0
Articles |

Acute oxygen in patients with sleep apnea and COPD. FREE TO VIEW

N J Alford; E C Fletcher; D Nickeson
Chest. 1986;89(1):30-38. doi:10.1378/chest.89.1.30
Text Size: A A A
Published online

Abstract

Nocturnal oxygen administered to patients with disordered breathing ameliorates hypoxemia. As a result, an important chemical stimulus to arousal is diminished. This could cause prolongation of disordered breathing events, worsen respiratory acidosis, and induce potentially harmful cardiac arrhythmias. The presence of chronic obstructive pulmonary disease (COPD) could further aggravate the situation since such patients may have depressed hypercarbic responses. To test this hypothesis, 20 obese men with sleep apnea and COPD were studied polysomnographically on two nights receiving air on one or oxygen at 4 L/min on the other. Supplemental oxygen increased mean DOB event duration from 25.7 to 31.4 seconds (p less than 0.001), increased end apneic PCO2 from 52.8 to 62.3 mm Hg (p less than 0.025), and decreased mean end apneic pH from 7.34 to 7.28 (p less than 0.001). At the same time, it improved mean sleeping and end-apneic oxygen saturation. The number of ventricular extra-systoles (PVCs) per minute of sleep showed small increases in three subjects while breathing oxygen. Complex ventricular arrhythmias were unaffected by oxygen in five subjects. Oxygen eliminated atrioventricular block in two subjects. We conclude that nocturnal supplemental oxygen does not increase ventricular arrhythmias in the majority of patients with COPD and coexisting disordered breathing events. While the clinical significance of an oxygen associated increase in ventricular extrasystoles in three subjects is unclear, nocturnal monitoring by telemetry or ambulatory recorder should be sufficient to detect such patients.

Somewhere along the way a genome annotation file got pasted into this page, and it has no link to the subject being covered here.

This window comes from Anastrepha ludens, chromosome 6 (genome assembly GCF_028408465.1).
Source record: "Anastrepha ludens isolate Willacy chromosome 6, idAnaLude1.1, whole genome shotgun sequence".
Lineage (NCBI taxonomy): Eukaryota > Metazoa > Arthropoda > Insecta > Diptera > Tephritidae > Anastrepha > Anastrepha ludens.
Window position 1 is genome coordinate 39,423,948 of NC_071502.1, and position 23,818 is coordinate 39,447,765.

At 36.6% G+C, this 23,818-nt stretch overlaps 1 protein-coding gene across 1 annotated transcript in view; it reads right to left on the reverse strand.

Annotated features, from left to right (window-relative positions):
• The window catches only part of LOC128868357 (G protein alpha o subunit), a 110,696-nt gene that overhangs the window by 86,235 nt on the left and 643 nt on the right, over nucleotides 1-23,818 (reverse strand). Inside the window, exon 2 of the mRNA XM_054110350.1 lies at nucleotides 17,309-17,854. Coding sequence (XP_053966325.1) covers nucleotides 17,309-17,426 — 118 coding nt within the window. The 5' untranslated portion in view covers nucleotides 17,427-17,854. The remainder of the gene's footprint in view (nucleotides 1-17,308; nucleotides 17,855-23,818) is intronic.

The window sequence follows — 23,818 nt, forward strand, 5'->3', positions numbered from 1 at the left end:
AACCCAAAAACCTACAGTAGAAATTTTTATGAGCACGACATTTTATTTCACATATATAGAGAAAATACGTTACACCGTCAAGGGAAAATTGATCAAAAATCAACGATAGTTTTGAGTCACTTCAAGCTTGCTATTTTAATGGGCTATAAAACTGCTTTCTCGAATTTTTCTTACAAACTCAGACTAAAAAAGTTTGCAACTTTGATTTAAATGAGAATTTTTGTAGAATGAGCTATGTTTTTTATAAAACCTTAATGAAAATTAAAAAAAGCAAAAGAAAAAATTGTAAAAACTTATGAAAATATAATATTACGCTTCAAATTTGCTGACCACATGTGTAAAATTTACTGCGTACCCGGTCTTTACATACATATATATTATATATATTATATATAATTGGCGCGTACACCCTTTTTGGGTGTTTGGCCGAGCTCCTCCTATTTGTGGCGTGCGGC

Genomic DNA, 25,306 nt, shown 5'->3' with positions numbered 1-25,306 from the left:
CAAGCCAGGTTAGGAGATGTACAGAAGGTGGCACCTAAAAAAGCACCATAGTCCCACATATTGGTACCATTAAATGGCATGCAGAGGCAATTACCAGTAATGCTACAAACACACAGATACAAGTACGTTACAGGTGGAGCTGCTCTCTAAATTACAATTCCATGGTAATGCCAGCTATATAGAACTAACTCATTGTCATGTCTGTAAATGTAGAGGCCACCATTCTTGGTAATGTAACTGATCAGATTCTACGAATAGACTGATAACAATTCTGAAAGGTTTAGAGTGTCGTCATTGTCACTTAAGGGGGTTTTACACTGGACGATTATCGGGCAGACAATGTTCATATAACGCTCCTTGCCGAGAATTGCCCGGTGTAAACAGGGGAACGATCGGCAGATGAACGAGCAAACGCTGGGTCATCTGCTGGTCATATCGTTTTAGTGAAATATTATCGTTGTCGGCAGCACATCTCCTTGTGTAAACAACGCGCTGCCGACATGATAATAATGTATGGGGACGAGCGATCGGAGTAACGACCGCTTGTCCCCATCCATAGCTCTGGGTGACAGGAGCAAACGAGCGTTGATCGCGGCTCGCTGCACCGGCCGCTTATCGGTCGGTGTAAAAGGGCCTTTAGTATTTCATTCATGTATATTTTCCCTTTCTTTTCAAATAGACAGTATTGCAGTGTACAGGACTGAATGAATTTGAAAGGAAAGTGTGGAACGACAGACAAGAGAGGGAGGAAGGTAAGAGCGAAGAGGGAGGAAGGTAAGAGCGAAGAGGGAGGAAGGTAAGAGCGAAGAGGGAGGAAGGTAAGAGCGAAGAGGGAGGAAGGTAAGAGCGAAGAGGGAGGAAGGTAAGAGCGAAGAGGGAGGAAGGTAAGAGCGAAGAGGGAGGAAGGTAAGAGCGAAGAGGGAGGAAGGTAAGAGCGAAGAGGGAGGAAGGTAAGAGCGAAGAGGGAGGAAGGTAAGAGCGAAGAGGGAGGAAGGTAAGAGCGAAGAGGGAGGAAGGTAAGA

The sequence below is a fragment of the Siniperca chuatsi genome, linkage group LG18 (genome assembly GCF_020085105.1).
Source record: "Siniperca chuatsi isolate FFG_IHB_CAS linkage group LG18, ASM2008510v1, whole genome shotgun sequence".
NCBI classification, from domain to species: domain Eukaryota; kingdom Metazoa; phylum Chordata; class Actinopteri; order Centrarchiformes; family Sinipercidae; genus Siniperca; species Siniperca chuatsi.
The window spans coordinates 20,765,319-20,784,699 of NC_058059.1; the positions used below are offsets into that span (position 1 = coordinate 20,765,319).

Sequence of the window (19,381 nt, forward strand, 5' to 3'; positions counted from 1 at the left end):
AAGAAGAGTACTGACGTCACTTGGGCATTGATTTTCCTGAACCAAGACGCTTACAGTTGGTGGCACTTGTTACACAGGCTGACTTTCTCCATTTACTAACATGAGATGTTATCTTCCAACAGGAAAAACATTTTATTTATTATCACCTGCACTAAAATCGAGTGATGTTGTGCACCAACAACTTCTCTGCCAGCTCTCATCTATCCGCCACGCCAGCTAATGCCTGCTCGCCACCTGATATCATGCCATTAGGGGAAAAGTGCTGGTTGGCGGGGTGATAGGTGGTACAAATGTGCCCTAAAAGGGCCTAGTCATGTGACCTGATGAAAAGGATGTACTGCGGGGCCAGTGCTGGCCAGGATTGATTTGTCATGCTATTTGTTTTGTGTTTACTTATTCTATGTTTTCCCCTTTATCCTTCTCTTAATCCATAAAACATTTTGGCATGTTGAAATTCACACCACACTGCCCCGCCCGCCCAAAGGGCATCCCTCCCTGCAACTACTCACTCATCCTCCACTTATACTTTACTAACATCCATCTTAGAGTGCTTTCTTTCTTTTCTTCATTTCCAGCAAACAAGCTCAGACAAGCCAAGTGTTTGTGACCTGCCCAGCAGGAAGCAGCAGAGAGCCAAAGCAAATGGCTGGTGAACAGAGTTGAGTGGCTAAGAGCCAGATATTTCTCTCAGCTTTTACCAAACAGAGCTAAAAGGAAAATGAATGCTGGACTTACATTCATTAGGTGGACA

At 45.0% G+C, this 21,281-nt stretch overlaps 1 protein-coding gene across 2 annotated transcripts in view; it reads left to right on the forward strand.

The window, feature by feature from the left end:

This article is only available in the PDF format. Download the PDF

Figures

Tables

References

NOTE:
Citing articles are presented as examples only. In non-demo SCM6 implementation, integration with CrossRef’s "Cited By" API will populate this tab (http://www.crossref.org/citedby.html).

Some tools below are only available to our subscribers or users with an online account.

Related Content

Customize your page view by dragging & repositioning the boxes below.

Find Similar Articles
CHEST Journal Articles
PubMed Articles
  • CHEST Journal
    Print ISSN: 0012-3692
    Online ISSN: 1931-3543